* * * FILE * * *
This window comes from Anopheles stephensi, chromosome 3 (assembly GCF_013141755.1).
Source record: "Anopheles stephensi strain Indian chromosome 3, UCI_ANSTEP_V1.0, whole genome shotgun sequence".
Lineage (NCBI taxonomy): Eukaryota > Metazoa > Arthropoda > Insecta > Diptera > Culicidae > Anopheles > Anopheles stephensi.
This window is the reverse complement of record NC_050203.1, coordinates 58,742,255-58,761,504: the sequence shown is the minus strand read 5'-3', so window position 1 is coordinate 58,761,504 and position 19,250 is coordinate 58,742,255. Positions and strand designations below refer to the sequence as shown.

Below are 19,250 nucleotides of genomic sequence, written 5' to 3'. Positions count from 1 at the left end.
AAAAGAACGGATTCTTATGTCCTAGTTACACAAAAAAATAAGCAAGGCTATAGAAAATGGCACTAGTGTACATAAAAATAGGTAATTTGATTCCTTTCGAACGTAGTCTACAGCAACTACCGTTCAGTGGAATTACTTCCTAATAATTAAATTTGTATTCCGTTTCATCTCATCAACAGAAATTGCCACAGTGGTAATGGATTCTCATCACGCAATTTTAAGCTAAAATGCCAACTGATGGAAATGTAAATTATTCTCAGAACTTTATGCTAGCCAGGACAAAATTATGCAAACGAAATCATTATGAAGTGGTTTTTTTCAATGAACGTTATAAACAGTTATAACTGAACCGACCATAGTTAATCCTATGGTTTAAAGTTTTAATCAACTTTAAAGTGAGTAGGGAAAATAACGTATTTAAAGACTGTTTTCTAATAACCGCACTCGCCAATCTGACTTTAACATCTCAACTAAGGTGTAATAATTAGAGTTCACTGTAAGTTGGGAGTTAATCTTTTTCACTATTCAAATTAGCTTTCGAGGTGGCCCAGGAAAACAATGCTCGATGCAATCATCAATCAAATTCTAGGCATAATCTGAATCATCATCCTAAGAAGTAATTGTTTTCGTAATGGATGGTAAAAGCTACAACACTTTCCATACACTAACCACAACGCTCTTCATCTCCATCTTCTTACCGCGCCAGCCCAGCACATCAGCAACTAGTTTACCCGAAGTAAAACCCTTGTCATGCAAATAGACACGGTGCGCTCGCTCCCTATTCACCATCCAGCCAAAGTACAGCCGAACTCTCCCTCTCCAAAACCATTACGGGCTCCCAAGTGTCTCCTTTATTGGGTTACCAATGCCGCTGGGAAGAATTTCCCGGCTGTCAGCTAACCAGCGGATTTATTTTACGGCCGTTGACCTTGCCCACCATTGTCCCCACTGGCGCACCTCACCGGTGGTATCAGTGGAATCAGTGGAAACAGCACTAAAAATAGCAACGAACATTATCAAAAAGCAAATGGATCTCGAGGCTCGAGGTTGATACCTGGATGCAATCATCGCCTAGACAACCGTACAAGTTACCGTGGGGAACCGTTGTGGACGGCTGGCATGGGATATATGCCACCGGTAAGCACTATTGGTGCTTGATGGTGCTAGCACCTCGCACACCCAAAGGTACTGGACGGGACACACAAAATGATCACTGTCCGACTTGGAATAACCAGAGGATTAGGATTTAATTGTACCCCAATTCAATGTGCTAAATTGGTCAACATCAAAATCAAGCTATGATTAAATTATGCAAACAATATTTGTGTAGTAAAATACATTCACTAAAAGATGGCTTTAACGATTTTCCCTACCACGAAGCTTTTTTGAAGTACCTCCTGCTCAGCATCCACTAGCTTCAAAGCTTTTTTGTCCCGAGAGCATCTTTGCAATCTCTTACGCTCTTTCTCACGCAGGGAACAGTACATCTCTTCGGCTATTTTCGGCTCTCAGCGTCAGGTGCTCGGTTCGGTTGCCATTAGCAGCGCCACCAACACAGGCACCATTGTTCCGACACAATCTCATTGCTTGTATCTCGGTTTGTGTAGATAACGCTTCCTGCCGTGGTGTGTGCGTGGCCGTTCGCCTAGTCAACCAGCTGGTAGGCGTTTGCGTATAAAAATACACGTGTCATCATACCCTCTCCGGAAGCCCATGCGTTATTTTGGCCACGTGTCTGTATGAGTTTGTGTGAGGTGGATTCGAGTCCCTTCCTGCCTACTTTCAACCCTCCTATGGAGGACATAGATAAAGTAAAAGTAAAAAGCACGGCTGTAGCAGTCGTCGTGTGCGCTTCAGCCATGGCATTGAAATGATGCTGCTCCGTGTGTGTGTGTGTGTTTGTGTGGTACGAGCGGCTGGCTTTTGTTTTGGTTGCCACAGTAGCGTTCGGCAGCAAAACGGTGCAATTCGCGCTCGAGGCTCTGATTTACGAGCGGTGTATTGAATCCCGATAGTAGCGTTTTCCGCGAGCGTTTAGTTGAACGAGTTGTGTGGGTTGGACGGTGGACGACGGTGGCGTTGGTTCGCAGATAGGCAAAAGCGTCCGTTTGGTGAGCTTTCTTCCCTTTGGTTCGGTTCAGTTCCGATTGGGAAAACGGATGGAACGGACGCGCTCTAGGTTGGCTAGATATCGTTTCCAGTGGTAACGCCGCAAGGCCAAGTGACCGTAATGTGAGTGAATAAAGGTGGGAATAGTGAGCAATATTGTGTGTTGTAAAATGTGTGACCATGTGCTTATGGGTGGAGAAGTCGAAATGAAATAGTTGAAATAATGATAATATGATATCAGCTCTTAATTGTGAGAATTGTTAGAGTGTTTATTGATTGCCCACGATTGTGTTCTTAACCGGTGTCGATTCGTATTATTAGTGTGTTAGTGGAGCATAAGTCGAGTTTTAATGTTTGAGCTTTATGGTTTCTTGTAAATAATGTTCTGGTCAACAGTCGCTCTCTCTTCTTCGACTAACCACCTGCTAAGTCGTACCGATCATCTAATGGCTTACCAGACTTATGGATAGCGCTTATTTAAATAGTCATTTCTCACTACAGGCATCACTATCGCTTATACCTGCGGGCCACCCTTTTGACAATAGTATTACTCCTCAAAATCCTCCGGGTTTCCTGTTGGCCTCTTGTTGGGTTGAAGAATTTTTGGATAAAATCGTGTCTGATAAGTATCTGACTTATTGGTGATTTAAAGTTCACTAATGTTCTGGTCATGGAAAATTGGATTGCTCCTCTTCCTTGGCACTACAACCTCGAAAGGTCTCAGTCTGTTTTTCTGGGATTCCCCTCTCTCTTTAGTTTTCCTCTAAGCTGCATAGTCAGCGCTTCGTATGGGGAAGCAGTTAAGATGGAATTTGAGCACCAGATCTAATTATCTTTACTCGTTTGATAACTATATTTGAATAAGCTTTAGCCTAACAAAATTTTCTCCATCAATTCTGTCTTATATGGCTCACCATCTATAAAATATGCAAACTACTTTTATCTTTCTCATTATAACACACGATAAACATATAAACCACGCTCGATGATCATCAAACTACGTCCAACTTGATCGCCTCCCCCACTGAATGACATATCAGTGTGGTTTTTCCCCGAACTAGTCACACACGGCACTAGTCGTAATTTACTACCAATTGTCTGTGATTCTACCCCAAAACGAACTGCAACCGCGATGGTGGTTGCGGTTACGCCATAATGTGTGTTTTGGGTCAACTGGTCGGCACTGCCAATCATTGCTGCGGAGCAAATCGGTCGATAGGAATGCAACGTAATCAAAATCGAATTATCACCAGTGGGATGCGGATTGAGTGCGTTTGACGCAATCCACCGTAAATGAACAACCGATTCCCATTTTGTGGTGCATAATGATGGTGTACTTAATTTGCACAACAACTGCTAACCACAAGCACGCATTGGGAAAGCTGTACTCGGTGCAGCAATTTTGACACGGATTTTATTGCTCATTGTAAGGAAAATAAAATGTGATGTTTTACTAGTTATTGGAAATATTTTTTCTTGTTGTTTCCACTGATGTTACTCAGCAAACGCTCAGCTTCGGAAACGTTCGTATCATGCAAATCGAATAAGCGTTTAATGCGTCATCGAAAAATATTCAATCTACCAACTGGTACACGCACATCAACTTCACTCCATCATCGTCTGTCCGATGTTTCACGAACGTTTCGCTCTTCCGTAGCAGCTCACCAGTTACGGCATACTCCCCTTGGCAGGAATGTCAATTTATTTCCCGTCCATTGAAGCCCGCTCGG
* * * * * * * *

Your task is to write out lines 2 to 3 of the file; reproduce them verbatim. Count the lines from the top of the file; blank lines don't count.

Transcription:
Source record: "Anopheles stephensi strain Indian chromosome 3, UCI_ANSTEP_V1.0, whole genome shotgun sequence".
Lineage (NCBI taxonomy): Eukaryota > Metazoa > Arthropoda > Insecta > Diptera > Culicidae > Anopheles > Anopheles stephensi.